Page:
State of Victoria pledges relief payments for foreign students

State’s contribution contrasts with Canberra’s ‘baffling and callous’ approach, critics say

四月 29, 2020

Victoria is the latest Australian jurisdiction to announce a hardship fund for international students, unveiling a A$45 million (£24 million) package for foreign tertiary students.

The state government says up to 40,000 students will receive emergency relief payments of up to A$1,100.

The payments, which will require co-contributions from university hardship funds, are aimed at foreign students left struggling because of coronavirus-related job losses.

“International students give so much to Victoria,” said state trade minister Martin Pakula. “It’s only fair we support them in their hour of need. This virus doesn’t discriminate and neither do we.”

The federal government has courted bitter criticism by denying international students eligibility to some A$200 billion worth of job subsidy and income support payments. While the government’s supporters say benefits should be focused exclusively on Australians, critics say the exclusion is heartless and against the government’s economic interests.

Foreign students delivered over A$40 billion last year, according to the Australian Bureau of Statistics. Commentators say the reputational impacts of the government’s treatment of these students could severely undermine one of the country’s biggest export industries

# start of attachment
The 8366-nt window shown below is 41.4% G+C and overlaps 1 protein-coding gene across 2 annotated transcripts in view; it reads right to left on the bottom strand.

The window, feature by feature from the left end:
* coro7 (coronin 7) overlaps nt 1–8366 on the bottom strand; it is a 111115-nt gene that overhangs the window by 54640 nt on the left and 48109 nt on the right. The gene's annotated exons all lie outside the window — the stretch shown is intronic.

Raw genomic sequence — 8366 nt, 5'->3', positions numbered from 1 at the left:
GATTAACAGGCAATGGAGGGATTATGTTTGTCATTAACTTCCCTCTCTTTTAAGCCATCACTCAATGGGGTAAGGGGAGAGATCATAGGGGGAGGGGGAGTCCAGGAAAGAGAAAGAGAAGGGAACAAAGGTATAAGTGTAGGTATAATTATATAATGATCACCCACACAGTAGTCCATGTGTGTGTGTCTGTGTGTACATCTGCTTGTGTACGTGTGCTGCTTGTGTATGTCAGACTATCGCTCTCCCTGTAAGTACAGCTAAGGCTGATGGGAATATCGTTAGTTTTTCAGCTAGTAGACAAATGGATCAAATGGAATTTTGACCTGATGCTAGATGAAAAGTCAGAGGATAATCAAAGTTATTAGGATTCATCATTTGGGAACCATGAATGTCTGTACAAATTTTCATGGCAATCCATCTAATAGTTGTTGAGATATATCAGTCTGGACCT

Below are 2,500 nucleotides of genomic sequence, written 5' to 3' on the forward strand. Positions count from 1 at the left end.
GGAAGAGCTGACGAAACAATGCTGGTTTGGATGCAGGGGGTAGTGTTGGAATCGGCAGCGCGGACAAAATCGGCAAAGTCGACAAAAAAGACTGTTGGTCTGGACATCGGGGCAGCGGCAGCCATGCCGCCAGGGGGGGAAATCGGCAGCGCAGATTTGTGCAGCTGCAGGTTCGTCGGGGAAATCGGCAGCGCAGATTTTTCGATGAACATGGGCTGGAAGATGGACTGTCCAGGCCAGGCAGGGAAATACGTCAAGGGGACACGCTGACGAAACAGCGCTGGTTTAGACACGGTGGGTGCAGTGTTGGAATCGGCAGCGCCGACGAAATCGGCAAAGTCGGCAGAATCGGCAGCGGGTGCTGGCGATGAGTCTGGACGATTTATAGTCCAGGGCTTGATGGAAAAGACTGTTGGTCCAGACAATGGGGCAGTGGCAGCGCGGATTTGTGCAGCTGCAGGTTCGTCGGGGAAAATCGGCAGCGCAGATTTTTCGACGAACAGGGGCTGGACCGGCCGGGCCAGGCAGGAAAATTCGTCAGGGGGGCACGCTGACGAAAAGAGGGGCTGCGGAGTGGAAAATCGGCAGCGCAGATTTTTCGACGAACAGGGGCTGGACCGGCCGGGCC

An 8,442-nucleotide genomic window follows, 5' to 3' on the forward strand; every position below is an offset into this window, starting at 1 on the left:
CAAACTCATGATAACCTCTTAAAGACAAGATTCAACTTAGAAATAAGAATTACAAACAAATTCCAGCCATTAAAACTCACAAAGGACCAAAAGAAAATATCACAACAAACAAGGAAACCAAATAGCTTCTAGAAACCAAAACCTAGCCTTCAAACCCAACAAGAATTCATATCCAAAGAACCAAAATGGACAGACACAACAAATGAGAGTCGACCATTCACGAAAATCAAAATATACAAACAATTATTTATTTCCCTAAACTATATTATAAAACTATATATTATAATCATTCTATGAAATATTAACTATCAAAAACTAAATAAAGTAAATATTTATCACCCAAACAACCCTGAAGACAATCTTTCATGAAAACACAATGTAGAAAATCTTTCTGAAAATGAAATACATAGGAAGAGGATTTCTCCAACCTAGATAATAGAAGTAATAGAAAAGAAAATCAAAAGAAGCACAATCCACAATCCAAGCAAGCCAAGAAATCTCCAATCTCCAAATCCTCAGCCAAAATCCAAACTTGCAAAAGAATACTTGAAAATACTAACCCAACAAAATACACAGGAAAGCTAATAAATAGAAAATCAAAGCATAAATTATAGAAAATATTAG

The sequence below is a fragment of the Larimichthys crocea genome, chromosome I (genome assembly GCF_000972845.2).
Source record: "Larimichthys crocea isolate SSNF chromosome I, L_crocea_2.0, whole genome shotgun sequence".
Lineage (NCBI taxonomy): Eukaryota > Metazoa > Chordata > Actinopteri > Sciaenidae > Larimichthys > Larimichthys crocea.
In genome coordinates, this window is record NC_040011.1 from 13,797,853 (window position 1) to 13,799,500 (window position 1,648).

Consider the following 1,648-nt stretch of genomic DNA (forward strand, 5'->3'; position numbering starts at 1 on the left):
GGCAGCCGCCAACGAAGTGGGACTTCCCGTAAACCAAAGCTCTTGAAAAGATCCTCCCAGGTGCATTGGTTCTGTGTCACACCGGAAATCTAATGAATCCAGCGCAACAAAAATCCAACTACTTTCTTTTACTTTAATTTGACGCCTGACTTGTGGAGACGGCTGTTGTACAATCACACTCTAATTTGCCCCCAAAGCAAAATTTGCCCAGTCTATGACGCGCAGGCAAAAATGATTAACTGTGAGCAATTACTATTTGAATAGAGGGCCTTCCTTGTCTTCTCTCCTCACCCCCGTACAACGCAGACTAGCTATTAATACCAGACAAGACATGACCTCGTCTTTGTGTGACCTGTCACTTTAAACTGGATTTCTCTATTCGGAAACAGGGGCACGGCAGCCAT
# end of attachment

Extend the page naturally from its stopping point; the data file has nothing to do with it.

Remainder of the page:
The Age newspaper reported that international students had been seen lining up in their hundreds at food banks across Melbourne, after many lost casual work at retail and hospitality businesses hit hard by the lockdown.

All comprehensive public universities and every Australian state and territory apart from New South Wales, the biggest jurisdiction, have now announced relief packages of various types. La Trobe University is among the latest to increase support, committing over A$12 million in bursaries, accommodation credits and service fee refunds.

La Trobe vice-chancellor John Dewar commended the state government’s contribution as “a humanitarian step” to address the “dire” financial situation confronting international students. “Many have lost their jobs or access to family support, are not eligible for federal government support and are unable to return to their home countries.”